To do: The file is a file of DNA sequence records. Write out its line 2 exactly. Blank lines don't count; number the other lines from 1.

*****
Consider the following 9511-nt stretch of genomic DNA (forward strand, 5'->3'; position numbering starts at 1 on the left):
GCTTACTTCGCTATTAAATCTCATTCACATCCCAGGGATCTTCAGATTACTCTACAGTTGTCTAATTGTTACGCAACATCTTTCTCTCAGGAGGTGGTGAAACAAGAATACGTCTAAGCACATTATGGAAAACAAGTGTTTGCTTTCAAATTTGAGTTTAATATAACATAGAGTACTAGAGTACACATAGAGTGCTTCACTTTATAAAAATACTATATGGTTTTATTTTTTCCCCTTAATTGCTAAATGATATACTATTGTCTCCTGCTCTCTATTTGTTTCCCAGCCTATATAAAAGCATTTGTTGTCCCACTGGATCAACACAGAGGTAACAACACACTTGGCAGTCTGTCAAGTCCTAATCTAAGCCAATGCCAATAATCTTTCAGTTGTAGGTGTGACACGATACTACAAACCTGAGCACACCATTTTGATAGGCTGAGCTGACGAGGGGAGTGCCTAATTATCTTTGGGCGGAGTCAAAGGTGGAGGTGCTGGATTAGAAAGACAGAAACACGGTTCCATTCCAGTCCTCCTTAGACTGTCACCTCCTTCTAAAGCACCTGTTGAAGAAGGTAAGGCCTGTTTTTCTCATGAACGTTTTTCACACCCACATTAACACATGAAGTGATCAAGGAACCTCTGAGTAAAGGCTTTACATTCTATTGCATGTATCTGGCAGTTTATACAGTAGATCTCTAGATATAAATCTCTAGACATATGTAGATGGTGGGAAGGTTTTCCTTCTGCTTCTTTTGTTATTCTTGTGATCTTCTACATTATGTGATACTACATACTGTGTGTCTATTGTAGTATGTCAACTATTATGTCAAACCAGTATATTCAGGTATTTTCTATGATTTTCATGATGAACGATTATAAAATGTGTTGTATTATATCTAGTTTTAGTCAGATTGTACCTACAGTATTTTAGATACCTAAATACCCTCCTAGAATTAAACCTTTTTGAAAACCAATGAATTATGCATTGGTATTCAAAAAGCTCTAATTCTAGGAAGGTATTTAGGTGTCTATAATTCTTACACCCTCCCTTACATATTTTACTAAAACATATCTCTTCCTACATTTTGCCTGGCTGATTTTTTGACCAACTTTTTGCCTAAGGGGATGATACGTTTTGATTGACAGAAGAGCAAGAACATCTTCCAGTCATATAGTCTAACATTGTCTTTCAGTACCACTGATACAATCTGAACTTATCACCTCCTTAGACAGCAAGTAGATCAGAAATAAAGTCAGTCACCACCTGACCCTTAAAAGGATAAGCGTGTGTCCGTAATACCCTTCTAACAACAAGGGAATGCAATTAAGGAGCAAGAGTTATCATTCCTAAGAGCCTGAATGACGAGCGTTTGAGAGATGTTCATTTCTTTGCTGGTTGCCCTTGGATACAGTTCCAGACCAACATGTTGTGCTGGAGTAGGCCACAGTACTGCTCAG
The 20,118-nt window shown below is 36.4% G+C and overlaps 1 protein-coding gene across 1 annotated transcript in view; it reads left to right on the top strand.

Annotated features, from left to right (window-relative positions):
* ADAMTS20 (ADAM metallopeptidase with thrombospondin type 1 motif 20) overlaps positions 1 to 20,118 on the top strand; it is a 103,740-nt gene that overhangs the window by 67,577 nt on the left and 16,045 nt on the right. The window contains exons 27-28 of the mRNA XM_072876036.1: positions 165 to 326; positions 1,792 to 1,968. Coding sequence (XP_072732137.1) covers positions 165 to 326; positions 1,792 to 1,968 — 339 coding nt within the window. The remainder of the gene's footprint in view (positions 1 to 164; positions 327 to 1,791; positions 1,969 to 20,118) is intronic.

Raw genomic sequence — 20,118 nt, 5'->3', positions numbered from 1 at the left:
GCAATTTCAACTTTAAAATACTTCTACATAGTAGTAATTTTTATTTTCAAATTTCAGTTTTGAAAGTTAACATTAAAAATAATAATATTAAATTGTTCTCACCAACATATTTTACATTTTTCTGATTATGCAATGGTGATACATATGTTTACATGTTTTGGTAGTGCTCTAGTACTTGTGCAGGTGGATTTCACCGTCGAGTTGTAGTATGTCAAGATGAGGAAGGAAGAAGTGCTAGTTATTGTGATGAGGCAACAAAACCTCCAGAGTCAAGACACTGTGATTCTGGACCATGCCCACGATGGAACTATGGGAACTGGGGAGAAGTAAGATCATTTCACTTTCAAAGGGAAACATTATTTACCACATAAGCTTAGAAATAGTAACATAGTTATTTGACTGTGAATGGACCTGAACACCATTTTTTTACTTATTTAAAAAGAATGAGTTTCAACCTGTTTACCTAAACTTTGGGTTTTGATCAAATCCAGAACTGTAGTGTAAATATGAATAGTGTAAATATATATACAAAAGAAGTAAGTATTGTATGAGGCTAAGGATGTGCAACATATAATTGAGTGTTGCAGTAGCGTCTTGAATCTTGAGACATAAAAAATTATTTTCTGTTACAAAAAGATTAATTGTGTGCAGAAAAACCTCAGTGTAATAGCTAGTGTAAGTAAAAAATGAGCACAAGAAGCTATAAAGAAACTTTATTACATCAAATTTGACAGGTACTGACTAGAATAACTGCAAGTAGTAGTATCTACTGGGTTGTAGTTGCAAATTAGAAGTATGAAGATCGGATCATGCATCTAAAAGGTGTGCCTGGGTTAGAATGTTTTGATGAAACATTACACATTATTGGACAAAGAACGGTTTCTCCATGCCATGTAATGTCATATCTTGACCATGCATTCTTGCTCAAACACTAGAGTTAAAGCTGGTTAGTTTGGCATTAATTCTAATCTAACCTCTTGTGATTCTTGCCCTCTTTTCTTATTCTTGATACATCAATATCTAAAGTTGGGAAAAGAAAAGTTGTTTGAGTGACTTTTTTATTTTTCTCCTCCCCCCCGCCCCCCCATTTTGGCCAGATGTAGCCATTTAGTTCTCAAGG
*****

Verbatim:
GCTTACTTCGCTATTAAATCTCATTCACATCCCAGGGATCTTCAGATTACTCTACAGTTGTCTAATTGTTACGCAACATCTTTCTCTCAGGAGGTGGTGAAACAAGAATACGTCTAAGCACATTATGGAAAACAAGTGTTTGCTTTCAAATTTGAGTTTAATATAACATAGAGTACTAGAGTACACATAGAGTGCTTCACTTTATAAAAATACTATATGGTTTTATTTTTTCCCCTTAATTGCTAAATGATATACTATTGTCTCCTGCTCTCTATTTGTTTCCCAGCCTATATAAAAGCATTTGTTGTCCCACTGGATCAACACAGAGGTAACAACACACTTGGCAGTCTGTCAAGTCCTAATCTAAGCCAATGCCAATAATCTTTCAGTTGTAGGTGTGACACGATACTACAAACCTGAGCACACCATTTTGATAGGCTGAGCTGACGAGGGGAGTGCCTAATTATCTTTGGGCGGAGTCAAAGGTGGAGGTGCTGGATTAGAAAGACAGAAACACGGTTCCATTCCAGTCCTCCTTAGACTGTCACCTCCTTCTAAAGCACCTGTTGAAGAAGGTAAGGCCTGTTTTTCTCATGAACGTTTTTCACACCCACATTAACACATGAAGTGATCAAGGAACCTCTGAGTAAAGGCTTTACATTCTATTGCATGTATCTGGCAGTTTATACAGTAGATCTCTAGATATAAATCTCTAGACATATGTAGATGGTGGGAAGGTTTTCCTTCTGCTTCTTTTGTTATTCTTGTGATCTTCTACATTATGTGATACTACATACTGTGTGTCTATTGTAGTATGTCAACTATTATGTCAAACCAGTATATTCAGGTATTTTCTATGATTTTCATGATGAACGATTATAAAATGTGTTGTATTATATCTAGTTTTAGTCAGATTGTACCTACAGTATTTTAGATACCTAAATACCCTCCTAGAATTAAACCTTTTTGAAAACCAATGAATTATGCATTGGTATTCAAAAAGCTCTAATTCTAGGAAGGTATTTAGGTGTCTATAATTCTTACACCCTCCCTTACATATTTTACTAAAACATATCTCTTCCTACATTTTGCCTGGCTGATTTTTTGACCAACTTTTTGCCTAAGGGGATGATACGTTTTGATTGACAGAAGAGCAAGAACATCTTCCAGTCATATAGTCTAACATTGTCTTTCAGTACCACTGATACAATCTGAACTTATCACCTCCTTAGACAGCAAGTAGATCAGAAATAAAGTCAGTCACCACCTGACCCTTAAAAGGATAAGCGTGTGTCCGTAATACCCTTCTAACAACAAGGGAATGCAATTAAGGAGCAAGAGTTATCATTCCTAAGAGCCTGAATGACGAGCGTTTGAGAGATGTTCATTTCTTTGCTGGTTGCCCTTGGATACAGTTCCAGACCAACATGTTGTGCTGGAGTAGGCCACAGTACTGCTCAG